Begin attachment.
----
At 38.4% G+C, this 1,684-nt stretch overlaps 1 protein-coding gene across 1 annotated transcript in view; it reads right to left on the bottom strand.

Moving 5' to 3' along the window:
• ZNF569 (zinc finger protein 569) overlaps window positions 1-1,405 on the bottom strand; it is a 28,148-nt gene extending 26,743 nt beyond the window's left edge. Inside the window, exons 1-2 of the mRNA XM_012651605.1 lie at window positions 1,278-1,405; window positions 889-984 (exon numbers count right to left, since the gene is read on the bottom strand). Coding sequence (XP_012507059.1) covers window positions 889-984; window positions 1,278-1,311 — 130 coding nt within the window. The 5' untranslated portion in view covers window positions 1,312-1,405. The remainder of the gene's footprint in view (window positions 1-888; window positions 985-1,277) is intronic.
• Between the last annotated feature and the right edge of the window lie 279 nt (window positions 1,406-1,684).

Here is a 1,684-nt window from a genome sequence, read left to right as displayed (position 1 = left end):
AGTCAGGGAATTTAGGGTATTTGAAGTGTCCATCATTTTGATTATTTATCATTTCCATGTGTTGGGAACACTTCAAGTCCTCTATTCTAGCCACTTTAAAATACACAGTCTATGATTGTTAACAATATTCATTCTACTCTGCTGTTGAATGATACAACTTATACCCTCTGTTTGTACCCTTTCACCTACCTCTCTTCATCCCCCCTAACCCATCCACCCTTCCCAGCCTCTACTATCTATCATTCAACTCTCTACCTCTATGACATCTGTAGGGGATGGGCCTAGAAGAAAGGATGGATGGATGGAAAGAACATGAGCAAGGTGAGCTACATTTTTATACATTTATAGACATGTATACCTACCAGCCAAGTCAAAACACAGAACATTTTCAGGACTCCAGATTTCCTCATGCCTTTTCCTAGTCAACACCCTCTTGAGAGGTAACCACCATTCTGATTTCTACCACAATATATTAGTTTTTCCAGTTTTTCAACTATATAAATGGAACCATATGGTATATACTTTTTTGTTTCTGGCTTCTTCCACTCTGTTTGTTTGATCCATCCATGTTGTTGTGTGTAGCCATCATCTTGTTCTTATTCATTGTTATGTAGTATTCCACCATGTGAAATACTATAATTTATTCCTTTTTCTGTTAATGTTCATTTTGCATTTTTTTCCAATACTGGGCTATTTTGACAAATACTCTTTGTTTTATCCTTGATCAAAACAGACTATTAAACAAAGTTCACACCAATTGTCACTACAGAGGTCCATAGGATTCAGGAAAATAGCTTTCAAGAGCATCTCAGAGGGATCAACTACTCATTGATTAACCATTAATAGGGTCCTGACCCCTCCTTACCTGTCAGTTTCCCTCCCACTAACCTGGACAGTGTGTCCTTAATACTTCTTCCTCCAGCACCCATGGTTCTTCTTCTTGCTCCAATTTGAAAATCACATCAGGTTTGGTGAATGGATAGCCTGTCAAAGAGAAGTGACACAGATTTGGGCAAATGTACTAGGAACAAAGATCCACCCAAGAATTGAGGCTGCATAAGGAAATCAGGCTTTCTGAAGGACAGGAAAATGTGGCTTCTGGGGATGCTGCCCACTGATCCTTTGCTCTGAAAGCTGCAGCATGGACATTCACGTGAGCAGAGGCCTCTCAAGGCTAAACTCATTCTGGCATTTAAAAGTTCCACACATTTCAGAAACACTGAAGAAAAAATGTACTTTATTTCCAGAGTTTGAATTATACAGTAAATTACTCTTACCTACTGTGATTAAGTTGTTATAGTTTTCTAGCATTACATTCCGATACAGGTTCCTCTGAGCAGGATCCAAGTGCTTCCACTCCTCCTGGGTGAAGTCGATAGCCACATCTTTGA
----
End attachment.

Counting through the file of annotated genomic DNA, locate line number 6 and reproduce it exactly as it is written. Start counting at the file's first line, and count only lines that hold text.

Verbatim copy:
AGTCAGGGAATTTAGGGTATTTGAAGTGTCCATCATTTTGATTATTTATCATTTCCATGTGTTGGGAACACTTCAAGTCCTCTATTCTAGCCACTTTAAAATACACAGTCTATGATTGTTAACAATATTCATTCTACTCTGCTGTTGAATGATACAACTTATACCCTCTGTTTGTACCCTTTCACCTACCTCTCTTCATCCCCCCTAACCCATCCACCCTTCCCAGCCTCTACTATCTATCATTCAACTCTCTACCTCTATGACATCTGTAGGGGATGGGCCTAGAAGAAAGGATGGATGGATGGAAAGAACATGAGCAAGGTGAGCTACATTTTTATACATTTATAGACATGTATACCTACCAGCCAAGTCAAAACACAGAACATTTTCAGGACTCCAGATTTCCTCATGCCTTTTCCTAGTCAACACCCTCTTGAGAGGTAACCACCATTCTGATTTCTACCACAATATATTAGTTTTTCCAGTTTTTCAACTATATAAATGGAACCATATGGTATATACTTTTTTGTTTCTGGCTTCTTCCACTCTGTTTGTTTGATCCATCCATGTTGTTGTGTGTAGCCATCATCTTGTTCTTATTCATTGTTATGTAGTATTCCACCATGTGAAATACTATAATTTATTCCTTTTTCTGTTAATGTTCATTTTGCATTTTTTTCCAATACTGGGCTATTTTGACAAATACTCTTTGTTTTATCCTTGATCAAAACAGACTATTAAACAAAGTTCACACCAATTGTCACTACAGAGGTCCATAGGATTCAGGAAAATAGCTTTCAAGAGCATCTCAGAGGGATCAACTACTCATTGATTAACCATTAATAGGGTCCTGACCCCTCCTTACCTGTCAGTTTCCCTCCCACTAACCTGGACAGTGTGTCCTTAATACTTCTTCCTCCAGCACCCATGGTTCTTCTTCTTGCTCCAATTTGAAAATCACATCAGGTTTGGTGAATGGATAGCCTGTCAAAGAGAAGTGACACAGATTTGGGCAAATGTACTAGGAACAAAGATCCACCCAAGAATTGAGGCTGCATAAGGAAATCAGGCTTTCTGAAGGACAGGAAAATGTGGCTTCTGGGGATGCTGCCCACTGATCCTTTGCTCTGAAAGCTGCAGCATGGACATTCACGTGAGCAGAGGCCTCTCAAGGCTAAACTCATTCTGGCATTTAAAAGTTCCACACATTTCAGAAACACTGAAGAAAAAATGTACTTTATTTCCAGAGTTTGAATTATACAGTAAATTACTCTTACCTACTGTGATTAAGTTGTTATAGTTTTCTAGCATTACATTCCGATACAGGTTCCTCTGAGCAGGATCCAAGTGCTTCCACTCCTCCTGGGTGAAGTCGATAGCCACATCTTTGA